Herradura also uses natural fermentation with airborne wild yeast. Credited with the introduction of the world’s first-ever reposado and extra-añejo tequilas in 1974 and 1995, respectively, Herradura has always been respected as an innovator in the tequila world. Its spirit is distilled twice and aged to perfection in American white oak barrels for 45 days to four years depending on the expression. Herradura lays claim to being the “last true tequila-producing Hacienda on the planet.” 

Tequila Sauza

Photo Credit: Jared Paul Stern

Casa Sauza

Casa Sauza produces all its tequila in the same location since 1873. It was the first brand to export tequila to the rest of the world, when it was known as “Mezcal wine.” In 1931, when the founder’s grandson, Don Francisco Javier Sauza, took over the business, the modern tequila industry was born. Don Francisco was the first to argue that “Tequila cannot be produced where the plant that originates it does not exist,” leading to the creation of the “Denomination of Origin” for tequila production and its regional requirements and legal standards. 

Ancient aging methods at Sauza.

Photo Credit: Jared Paul Stern

Sauza practices a unique “gentle extraction” method for processing the agave, different from the other distilleries. At Sauza, the juice from the piñas is separated before they are cooked to “take maximum advantage” of the agave sugars, which, the distillery says, creates the distinctive herbal and fresh agave flavor profile that can be discerned in all of Casa Sauza’s creations. Sauza was also one of the first to experiment with wholly “organic” expressions, in response to the growing demand for responsibly produced spirits.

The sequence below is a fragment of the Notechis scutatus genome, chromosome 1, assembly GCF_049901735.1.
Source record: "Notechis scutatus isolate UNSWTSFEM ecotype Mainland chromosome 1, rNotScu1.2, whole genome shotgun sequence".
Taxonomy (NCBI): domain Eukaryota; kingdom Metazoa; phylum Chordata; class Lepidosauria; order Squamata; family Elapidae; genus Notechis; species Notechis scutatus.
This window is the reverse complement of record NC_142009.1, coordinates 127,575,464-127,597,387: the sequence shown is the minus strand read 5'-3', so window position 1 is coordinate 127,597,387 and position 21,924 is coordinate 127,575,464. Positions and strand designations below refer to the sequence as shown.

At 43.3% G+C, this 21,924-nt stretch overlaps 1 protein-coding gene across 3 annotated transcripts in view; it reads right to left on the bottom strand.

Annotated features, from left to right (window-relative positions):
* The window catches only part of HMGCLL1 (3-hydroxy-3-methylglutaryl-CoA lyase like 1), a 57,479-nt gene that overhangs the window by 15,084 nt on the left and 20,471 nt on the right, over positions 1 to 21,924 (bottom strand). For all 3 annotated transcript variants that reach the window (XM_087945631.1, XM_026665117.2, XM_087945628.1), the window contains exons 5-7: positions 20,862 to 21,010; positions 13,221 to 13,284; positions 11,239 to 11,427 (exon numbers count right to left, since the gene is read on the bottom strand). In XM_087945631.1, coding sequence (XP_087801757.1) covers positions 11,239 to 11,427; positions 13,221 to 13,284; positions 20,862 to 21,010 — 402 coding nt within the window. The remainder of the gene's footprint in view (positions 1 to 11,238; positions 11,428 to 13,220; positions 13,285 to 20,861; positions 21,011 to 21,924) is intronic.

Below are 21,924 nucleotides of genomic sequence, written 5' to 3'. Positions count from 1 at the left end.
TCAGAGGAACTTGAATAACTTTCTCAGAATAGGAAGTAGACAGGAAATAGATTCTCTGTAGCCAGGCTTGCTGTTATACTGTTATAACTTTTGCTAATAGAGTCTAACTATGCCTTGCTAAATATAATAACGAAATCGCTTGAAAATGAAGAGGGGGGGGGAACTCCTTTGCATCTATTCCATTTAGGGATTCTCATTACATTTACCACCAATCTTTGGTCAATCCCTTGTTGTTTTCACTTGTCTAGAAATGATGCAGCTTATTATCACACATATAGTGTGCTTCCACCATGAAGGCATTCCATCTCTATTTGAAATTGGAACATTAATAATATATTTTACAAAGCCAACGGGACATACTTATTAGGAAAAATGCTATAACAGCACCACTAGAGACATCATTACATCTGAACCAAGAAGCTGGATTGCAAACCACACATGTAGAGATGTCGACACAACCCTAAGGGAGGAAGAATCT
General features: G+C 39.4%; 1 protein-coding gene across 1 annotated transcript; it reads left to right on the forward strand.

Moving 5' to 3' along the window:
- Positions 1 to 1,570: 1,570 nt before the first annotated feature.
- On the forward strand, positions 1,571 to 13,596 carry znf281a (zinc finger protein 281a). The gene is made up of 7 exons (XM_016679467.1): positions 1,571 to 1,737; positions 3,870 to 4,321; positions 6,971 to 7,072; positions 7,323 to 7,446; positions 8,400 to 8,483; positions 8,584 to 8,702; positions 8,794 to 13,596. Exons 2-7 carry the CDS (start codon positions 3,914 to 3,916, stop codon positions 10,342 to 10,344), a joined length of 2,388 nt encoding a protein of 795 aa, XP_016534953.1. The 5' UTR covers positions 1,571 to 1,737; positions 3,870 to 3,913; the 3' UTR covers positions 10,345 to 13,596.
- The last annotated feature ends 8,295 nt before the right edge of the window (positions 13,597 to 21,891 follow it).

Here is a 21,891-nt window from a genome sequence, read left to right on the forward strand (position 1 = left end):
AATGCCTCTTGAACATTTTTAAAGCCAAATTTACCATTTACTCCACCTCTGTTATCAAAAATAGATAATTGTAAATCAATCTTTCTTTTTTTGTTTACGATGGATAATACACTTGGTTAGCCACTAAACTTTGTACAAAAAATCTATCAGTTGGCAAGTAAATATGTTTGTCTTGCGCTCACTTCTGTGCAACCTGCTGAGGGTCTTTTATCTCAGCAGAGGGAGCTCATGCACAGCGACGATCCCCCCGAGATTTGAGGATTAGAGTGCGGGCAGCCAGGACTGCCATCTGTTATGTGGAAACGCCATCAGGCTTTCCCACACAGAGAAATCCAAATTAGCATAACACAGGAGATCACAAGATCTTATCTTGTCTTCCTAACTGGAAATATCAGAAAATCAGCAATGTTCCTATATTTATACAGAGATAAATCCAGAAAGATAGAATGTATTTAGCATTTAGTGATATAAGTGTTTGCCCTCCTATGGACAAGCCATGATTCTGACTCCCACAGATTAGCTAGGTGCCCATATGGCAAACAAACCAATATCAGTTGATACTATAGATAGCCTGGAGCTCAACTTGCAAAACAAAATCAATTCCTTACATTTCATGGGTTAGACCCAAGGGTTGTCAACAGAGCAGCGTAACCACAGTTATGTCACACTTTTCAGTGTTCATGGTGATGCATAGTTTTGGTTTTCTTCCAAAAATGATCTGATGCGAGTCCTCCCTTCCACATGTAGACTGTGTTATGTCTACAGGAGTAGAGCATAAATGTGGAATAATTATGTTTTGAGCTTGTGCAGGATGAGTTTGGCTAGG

LVMH's Volcan De Mi Tierra

Photo Credit: Jared Paul Stern

Volcan De Mi Tierra

LVMH’s spirits division Moët Hennessy, in partnership with Mexico’s aristocratic Gallardo family, has just made history with the launch Volcan De Mi Tierra tequila. The name, which translates to the “land of the volcano,” pays homage to the unique terroir where the distillery is located next to the Gallardo family’s historic hacienda and a volcano, appropriately named Tequila, now home to the brand, which by all indications is set to be a smashing success.

Don Juan Gallardo of Volcan De Mi Tierra

Photo Credit: Jared Paul Stern